Theatre Review: Little Shop Of Horrors

There’s something strange happening down on Skid Row, complete with singing dentists and murderous plants. heads to The Drama Barn to investigate the latest production of this cult classic musical

Jacob Ashridge as Seymour. Lucy Poulton, Evie Jones and Scarlet Simmons as chorus girls. Image: Harry Elletson

DramaSoc’s production of Little Shop of Horrors blew me away. The audience may be sceptical before walking in that such a high concept musical could be pulled off in the intimate space of the Drama Barn, but they would be wrong to doubt the team behind this show. The cast and creatives deliver a magnificent and, given its amateur dramatics context, thoroughly impressive show.

The cast and creatives deliver a magnificent and, given its amateur dramatics context, thoroughly impressive show.

The musical follows “meek” flower shop worker Seymour Krelborn (Jacob Ashbridge), whose mundane life down on Skid Row after being taken in as an orphan by florist Mr. Mushnik (Harry Elletson) is transformed when he discovers a strange and interesting plant during a total eclipse of the sun. Seymour discovers that the plant, which he names Audrey II, has a taste for human blood, and although it initially flourishes, providing him with fame and fortune, Seymour must struggle to contain the Audrey II, while trying to win the affections of his co-worker Audrey (Anna Hale), who is stuck in a toxic relationship with abusive boyfriend Orin (Joshua Gorroño Chapman).

Arguably, the most impressive part of the production was the stage design. An entire convincing set of Mushnik’s Skid Row florists had been built, complete with brickwork on the outside, and demonstrated the true effort that must have gone into this production, with a window in the back of shop revealing the chorus girls at various points used for immense comedy. The Audrey II props themselves were seemingly rented, and while it is understandable that costs and space available in the Drama Barn must have prevented this, it was a little disappointing to not see Audrey II grow again into a monstrosity in the second act as it does in other productions.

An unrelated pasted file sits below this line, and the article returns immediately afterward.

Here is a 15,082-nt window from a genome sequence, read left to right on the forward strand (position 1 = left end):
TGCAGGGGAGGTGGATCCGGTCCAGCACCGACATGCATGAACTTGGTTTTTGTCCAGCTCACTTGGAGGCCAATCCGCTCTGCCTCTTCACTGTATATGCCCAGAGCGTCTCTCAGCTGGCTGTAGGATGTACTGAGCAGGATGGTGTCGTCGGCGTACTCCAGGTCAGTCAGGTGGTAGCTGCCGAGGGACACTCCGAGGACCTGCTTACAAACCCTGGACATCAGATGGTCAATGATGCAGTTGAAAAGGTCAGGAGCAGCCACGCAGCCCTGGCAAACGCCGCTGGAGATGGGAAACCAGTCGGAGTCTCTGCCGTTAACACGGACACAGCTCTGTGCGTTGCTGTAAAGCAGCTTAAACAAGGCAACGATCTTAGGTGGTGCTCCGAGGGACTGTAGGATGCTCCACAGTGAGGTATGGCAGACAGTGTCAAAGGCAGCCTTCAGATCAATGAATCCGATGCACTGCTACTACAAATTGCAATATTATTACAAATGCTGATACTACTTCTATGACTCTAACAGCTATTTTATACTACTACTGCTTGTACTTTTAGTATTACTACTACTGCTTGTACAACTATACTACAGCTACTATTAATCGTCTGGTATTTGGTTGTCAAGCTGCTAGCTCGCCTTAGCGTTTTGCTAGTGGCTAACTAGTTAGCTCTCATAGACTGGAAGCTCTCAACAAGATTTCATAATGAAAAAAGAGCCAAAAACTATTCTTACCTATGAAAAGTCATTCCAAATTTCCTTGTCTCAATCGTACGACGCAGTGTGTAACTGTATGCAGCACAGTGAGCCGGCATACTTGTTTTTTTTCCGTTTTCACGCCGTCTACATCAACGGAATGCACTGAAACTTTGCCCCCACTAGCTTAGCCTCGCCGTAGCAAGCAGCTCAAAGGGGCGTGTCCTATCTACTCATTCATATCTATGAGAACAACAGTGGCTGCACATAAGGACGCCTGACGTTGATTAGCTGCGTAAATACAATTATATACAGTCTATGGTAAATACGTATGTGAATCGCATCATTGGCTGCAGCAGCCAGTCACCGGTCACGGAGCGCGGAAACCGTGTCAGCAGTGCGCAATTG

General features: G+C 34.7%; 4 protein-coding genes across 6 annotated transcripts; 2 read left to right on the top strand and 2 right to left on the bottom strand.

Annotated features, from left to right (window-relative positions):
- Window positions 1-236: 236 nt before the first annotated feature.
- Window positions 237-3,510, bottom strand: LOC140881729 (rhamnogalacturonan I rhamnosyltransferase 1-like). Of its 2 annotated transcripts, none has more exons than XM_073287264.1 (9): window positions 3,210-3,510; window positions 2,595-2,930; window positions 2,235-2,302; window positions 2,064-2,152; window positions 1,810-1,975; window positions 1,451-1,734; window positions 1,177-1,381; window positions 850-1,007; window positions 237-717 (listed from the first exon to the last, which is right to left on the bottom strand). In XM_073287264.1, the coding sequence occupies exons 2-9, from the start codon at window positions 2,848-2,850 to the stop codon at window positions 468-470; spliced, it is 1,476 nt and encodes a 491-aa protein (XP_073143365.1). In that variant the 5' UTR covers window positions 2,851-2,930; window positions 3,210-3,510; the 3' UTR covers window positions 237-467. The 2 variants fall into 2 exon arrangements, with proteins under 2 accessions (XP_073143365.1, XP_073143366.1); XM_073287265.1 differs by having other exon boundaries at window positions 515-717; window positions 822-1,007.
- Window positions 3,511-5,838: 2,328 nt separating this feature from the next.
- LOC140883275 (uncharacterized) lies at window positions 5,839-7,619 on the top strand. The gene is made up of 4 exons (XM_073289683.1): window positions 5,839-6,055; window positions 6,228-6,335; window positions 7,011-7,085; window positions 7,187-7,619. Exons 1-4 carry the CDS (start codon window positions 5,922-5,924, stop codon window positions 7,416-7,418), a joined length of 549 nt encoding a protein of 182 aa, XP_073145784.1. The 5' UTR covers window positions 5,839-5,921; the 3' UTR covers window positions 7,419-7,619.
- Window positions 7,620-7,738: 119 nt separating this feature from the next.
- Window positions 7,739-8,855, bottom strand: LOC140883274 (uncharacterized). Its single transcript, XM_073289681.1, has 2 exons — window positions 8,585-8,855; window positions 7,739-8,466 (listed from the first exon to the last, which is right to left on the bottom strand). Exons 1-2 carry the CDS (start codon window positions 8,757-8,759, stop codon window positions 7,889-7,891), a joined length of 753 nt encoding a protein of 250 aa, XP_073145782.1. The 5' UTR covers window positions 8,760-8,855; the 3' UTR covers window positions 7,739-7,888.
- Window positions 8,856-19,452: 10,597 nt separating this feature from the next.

The clear scene stealer here was Joshua Gorroño Chapman as the abusive Orin, whose electric and jumpy performance was utterly captivating.

While the entire cast did a good job, with well-maintained accents and decent sounding singing, the clear scene stealer here was Joshua Gorroño Chapman as the abusive Orin, whose electric and jumpy performance was utterly captivating, if his singing was slightly quiet compared to the rest of the cast. The chorus girls of Chiffon (Scarlett Simmons), Lucy Poulton (Crystal), and Ronnette (Evie Jones) are also one of the true genius parts of the musical’s script, with the actresses in DramaSoc’s production doing these roles justice. Having Harry Elletson as Mushnik remove his hat to reveal a bald patch was also hilarious, and Jacob Ashbridge’s singing was a force to be reckoned with. I can’t remember whether it’s in the original show, but director Joe McNeice’s decision to have a Wino (Jack Harberd) appear mid-song from under a pile of coats achieved the biggest laugh of the night.

Joshua Gorroño Chapman as Orin. Image: Harry Elletson

The few flaws came from the Audrey II, as already mentioned slightly disappointing not to see it grow into its full size, and while the puppeteer’s work must have been challenging, the movement of the plant in time with the lyrics was all over the place. However, the production managed to overcome the problem that previous Drama Barn musicals have had where the singing is hard to hear due to the music overpowering it.

Ultimately the cast and creatives proved equal to the challenges presented by this challenging show, and was certainly one of the best and most professional efforts staged in the Drama Barn I have seen.


8/10

Little Shop of Horrors continues to run in the Drama Barn until the 29th of October. Tickets available on the door.

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